The 2021 Federal Budget, delivered on 11 May 2021, is likely to be the last Budget before the next Federal Election is held. As such, the Budget was designed to keep the electorate favourably disposed towards the incumbent government. Everyone is a ‘winner’.
Table of contents
- Superannuation & Pensions
- Small Business
- Social Security
- Federal Budget Analysis from other years
Some of the key statistics coming from the Budget include:
• The underlying deficit for 2020-21 is forecast to be $161 billion (that is 161,000 million).
• Gross debt will surpass a trillion dollars by 2023 (that is one million million, or $40,000 per man, woman and child in Australia).
• An additional $15bn for road, rail and community infrastructure projects. Much of this will flow through to businesses providing services, and to those seeking work in the sector.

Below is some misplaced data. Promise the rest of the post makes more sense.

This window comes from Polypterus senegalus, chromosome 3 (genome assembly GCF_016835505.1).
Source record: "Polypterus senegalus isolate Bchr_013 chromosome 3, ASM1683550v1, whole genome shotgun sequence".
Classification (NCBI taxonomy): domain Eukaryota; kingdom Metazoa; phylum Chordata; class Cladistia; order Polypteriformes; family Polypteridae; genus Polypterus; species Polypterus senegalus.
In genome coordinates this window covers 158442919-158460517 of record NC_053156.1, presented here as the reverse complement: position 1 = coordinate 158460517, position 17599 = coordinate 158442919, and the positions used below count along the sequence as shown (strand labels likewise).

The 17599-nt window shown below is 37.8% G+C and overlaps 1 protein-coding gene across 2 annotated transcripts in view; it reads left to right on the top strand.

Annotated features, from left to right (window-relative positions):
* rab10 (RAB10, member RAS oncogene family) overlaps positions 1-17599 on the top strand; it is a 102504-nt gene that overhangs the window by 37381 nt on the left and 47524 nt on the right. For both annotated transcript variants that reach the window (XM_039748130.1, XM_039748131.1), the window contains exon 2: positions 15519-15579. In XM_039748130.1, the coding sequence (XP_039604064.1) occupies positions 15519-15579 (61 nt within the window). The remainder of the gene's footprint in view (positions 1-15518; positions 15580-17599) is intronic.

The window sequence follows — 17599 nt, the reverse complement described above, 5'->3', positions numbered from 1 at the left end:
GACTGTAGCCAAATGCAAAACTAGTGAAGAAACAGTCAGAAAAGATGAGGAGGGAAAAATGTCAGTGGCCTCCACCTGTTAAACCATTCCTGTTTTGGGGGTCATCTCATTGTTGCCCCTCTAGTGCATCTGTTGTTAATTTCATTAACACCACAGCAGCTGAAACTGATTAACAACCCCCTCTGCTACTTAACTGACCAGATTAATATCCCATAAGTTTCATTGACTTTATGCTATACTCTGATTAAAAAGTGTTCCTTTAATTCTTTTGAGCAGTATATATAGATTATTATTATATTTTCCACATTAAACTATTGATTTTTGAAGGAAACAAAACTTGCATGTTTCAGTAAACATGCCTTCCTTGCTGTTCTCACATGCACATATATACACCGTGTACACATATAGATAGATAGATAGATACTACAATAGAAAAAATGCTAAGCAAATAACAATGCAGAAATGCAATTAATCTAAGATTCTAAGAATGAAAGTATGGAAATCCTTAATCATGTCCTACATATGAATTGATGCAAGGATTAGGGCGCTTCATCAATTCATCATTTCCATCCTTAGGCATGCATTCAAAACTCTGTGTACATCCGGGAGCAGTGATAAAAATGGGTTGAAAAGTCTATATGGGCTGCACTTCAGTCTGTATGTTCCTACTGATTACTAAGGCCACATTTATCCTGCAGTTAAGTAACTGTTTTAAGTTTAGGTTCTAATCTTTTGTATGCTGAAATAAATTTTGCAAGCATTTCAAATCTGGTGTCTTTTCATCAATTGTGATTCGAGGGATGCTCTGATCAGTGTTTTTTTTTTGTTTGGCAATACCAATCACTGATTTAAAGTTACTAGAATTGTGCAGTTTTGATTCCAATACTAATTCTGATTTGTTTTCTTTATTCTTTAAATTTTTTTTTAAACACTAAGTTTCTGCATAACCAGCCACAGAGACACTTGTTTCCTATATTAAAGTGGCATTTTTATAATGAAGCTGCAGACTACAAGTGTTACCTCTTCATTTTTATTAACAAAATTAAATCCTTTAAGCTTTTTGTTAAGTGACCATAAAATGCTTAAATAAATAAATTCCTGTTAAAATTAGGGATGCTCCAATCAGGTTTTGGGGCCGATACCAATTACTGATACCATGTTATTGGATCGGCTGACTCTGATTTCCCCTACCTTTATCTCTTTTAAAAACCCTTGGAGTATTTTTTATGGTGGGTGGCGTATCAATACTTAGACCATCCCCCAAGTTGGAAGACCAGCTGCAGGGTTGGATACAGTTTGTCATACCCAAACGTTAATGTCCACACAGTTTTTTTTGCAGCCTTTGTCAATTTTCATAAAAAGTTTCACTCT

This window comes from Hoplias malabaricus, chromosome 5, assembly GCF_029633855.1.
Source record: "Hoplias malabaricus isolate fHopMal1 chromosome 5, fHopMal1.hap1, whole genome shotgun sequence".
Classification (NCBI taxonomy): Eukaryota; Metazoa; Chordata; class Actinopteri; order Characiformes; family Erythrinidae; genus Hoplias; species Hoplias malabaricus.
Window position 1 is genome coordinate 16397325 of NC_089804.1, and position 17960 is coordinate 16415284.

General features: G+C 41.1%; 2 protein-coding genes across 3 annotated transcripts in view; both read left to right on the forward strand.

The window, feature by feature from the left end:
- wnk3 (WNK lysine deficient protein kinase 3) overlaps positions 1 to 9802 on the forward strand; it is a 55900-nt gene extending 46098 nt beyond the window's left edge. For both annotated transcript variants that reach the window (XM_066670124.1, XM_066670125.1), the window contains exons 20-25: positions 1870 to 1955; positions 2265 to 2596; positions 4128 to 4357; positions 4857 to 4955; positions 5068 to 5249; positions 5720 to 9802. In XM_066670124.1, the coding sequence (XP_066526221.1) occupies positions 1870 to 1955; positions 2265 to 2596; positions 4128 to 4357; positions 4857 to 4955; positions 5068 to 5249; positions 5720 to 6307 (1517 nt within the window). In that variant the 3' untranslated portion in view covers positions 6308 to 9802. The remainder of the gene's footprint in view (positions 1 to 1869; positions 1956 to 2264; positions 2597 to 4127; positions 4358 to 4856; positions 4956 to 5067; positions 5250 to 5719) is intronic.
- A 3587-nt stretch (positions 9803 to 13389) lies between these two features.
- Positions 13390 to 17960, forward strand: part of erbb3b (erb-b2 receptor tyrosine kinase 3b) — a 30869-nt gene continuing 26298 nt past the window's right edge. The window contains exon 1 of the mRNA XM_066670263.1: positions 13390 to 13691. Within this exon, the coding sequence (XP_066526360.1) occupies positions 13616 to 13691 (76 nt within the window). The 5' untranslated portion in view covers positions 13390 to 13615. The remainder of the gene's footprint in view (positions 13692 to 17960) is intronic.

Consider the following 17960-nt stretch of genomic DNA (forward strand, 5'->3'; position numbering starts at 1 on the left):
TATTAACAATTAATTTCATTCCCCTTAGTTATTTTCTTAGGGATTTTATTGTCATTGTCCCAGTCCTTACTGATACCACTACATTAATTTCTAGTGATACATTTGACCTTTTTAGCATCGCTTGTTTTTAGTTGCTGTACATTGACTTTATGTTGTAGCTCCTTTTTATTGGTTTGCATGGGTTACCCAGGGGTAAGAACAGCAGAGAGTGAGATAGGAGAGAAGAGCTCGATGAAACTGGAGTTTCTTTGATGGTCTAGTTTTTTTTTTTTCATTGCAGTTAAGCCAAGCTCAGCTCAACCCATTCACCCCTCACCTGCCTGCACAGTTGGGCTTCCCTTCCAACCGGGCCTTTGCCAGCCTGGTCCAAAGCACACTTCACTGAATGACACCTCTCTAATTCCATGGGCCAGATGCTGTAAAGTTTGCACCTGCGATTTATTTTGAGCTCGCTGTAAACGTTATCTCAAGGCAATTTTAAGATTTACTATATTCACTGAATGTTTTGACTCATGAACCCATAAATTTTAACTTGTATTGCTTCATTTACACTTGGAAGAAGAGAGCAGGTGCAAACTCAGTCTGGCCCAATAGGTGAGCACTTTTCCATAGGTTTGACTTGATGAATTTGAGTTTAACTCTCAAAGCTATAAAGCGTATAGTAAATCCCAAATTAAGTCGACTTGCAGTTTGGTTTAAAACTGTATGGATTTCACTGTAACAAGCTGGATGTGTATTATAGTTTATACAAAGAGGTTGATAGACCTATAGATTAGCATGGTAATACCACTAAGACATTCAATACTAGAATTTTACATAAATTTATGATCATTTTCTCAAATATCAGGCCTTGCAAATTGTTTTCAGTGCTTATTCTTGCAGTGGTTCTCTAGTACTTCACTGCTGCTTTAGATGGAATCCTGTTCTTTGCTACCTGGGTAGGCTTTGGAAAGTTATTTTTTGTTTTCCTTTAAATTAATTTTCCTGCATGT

• A provision for $1.2bn to be invested in Australia’s ‘digital future’.
• A further $18bn of funding over the next four years to fund significant improvements in the aged care sector.
• A further $1.7bn investment in child-care.
This Budget Summary is not designed to cover all aspects of the 2021-22 Federal Budget. It is solely focused on the key financial planning areas which relate to our clients – superannuation, taxation and social security.
Key proposals of relevance include:
• Removing the work test for non-concessional and salary sacrifice contributions – this
is very significant for people aged 67 to 74 as it allows more contributions to go into super.
• Reducing the eligibility age for downsizer contributions into superannuation
• Increases in the amount of super savings available to first home buyers
• Additional investment into aged care